REVIEW: Shaw's “Heartbreak House”
Gingold Theatrical Group (GTG) is the only theatre company in the world that has presented performances of all of George Bernard Shaw’s 65 plays. An impressive feat for a company that was only founded in 2006, GTG is dedicated to promoting Shaw’s “progressive humanitarian precepts” regarding the dignity, freedom, and equality of all people not only by producing his canon but also through supporting the writing of new plays by like-minded playwrights.
Their latest production, “Heartbreak House”, which opened last night in the Lion Theatre at Theatre Row, boasts an impressive roster of actors and a fascinating history. Shaw wrote the play—in which various ideas and strata of Edwardian society clash at a dinner party in Sussex hosted by the eccentric Hushabyes—before World War I as an allegorical excoriation of the wealthy “leisure class” elites of Europe who did nothing to prevent the outbreak of war.
“Heartbreak House” remained unproduced on stage until a revised version in 1920 in New York and 1921 in London, and has largely faded into obscurity since—major revivals in 1975 at the National Theatre and 1984 on Broadway notwithstanding. This adaptation uses yet another revised script composed by director David Staller from a combination of prior versions and records and writings of Shaw’s, and employs an entirely new framing device.
In an effort to drive home Shaw’s message, Mr. Staller begins the play in the basement of the Ambassador’s Theatre in London in September 1940—the early days of “the Blitz”. Inspired by real events experienced by GTG’s namesake, actress Hermione Gingold (1897-1987), Mr. Staller introduces a meta-theatrical setup in which a hodgepodge of actors, a stage manager, and a waitress decide to put on a play in an attempt to keep everyone calm during a bombing raid.
Their choice? Why, it’s Shaw’s “Heartbreak House”! But for diversions at the top and bottom of each act involving sing-alongs with the audience, the balance of the evening is just Shaw’s play, performed in a theatre basement by a disparate troupe of actors who all (somehow) know the lines. Shaw’s dialogue remains dense and argumentative, brimming with big ideas and ripples of humor. Unfortunately, though, the air-raid framing device—novel as it may be—backfires.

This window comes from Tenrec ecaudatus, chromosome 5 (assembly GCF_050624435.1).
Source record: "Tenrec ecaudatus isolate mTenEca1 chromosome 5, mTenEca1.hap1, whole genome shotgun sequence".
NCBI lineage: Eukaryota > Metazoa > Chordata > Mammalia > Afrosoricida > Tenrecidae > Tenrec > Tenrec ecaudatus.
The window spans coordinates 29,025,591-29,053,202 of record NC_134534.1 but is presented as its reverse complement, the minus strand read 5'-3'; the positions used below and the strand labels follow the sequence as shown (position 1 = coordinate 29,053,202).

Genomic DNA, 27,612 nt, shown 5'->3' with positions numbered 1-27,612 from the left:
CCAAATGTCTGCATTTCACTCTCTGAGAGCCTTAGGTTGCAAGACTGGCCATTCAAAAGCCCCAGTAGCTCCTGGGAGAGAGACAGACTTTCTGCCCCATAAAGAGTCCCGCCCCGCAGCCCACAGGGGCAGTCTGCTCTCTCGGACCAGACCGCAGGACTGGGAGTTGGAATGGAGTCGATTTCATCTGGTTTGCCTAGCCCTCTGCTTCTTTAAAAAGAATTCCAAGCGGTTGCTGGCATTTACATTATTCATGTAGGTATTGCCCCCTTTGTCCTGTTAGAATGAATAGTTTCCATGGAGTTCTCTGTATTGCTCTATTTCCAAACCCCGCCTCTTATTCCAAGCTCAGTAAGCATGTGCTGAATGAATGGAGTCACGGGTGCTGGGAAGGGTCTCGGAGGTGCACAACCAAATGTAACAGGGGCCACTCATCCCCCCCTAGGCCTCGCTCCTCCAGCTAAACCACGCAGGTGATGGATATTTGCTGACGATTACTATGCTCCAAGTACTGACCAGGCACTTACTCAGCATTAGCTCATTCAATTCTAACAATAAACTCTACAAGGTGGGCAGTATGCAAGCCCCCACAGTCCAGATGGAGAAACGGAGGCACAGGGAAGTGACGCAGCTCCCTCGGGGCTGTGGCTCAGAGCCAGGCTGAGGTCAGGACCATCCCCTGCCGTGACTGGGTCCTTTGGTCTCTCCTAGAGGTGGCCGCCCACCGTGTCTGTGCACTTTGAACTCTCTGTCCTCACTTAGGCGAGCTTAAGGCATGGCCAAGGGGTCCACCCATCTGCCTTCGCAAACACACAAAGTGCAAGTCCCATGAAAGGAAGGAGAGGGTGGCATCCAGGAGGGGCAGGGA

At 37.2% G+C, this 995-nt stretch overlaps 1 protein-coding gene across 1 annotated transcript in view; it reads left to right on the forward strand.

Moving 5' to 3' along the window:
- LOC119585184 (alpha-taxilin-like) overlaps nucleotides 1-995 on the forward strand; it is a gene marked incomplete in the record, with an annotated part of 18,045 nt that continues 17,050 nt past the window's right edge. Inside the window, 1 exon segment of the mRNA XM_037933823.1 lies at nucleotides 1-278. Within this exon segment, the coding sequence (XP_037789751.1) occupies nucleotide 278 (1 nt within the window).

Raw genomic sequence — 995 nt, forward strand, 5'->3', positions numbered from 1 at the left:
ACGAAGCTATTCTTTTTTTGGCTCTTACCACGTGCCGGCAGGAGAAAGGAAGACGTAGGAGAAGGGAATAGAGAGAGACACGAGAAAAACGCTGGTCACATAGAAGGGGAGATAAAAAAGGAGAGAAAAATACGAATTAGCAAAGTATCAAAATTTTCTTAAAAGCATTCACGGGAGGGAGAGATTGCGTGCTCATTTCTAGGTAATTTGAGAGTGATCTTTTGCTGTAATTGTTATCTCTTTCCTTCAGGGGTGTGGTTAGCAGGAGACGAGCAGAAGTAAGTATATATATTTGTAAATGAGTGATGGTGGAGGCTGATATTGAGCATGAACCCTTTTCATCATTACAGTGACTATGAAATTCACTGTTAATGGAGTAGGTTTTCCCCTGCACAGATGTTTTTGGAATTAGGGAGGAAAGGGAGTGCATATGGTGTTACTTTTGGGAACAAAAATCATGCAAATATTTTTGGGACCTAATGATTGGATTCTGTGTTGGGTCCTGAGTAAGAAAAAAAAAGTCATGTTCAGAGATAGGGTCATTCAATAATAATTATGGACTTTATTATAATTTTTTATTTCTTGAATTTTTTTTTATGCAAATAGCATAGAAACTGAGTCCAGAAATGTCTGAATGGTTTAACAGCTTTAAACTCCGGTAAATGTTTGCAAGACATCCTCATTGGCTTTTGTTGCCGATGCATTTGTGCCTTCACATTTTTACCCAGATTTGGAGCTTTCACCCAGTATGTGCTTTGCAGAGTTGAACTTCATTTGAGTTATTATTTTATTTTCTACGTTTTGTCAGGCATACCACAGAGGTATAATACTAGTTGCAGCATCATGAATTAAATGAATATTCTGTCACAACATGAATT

As an unnecessary “hat on a hat”, this new framing device robs the now-play-within-a-play of any sense of setting, which is vital to a message premised upon the social status of its characters. With the atmosphere diffuse and relationship webs already complicated as it is, the play becomes unmoored by an extra layer of presentation and a wide range of acting styles presented—presumably the result of the mix of actors who are mounting this play impromptu.
Karen Ziemba (“Contact”, “Curtains”) is radiant as Hesoine Hushabye, bohemian lady of the house; Alison Fraser (“Squeamish”, “The Secret Garden”) is to-die-for as Lady Ariadne Utterword, a fast talking, vain-glorious patrician and estranged sister of Hesoine’s; and Jeff Hiller (“Bright Colors and Bold Patterns”) is hilarious as always in multiple roles, including Nurse Guiness (the Irish housemaid), Randall Utterwood, and a burglar.
However, when it comes to Shaw’s intent, most instructive and impactful were the notes in the program, not the action onstage. Try as they might, great performances all around are not enough to unify the tone and deliver the message of this play in this new adaptation. With ever-widening income inequality and a world once more increasingly fractured by tribalism, “Heartbreak House” should have deep resonance in this moment. Instead, GTG’s production never commandingly makes the connection, remaining surface-level presentational.
Bottom Line: Gingold Theatrical Group presents a new adaptation of Shaw’s “Heartbreak House”. Despite an impressive roster of actors, and a slew of standout performances, a new framing device for the play results in a muddled tone and lack of setting central to communicating the play’s anti-war allegory.
Gingold Theatrical Group
at Theatre Row – The Lion Theatre
410 West 42nd Street
New York, NY 10036
Running Time: 2 hours, 30 minutes (one intermission)
Opening Night: September 9, 2018
Final Performance: September 29, 2018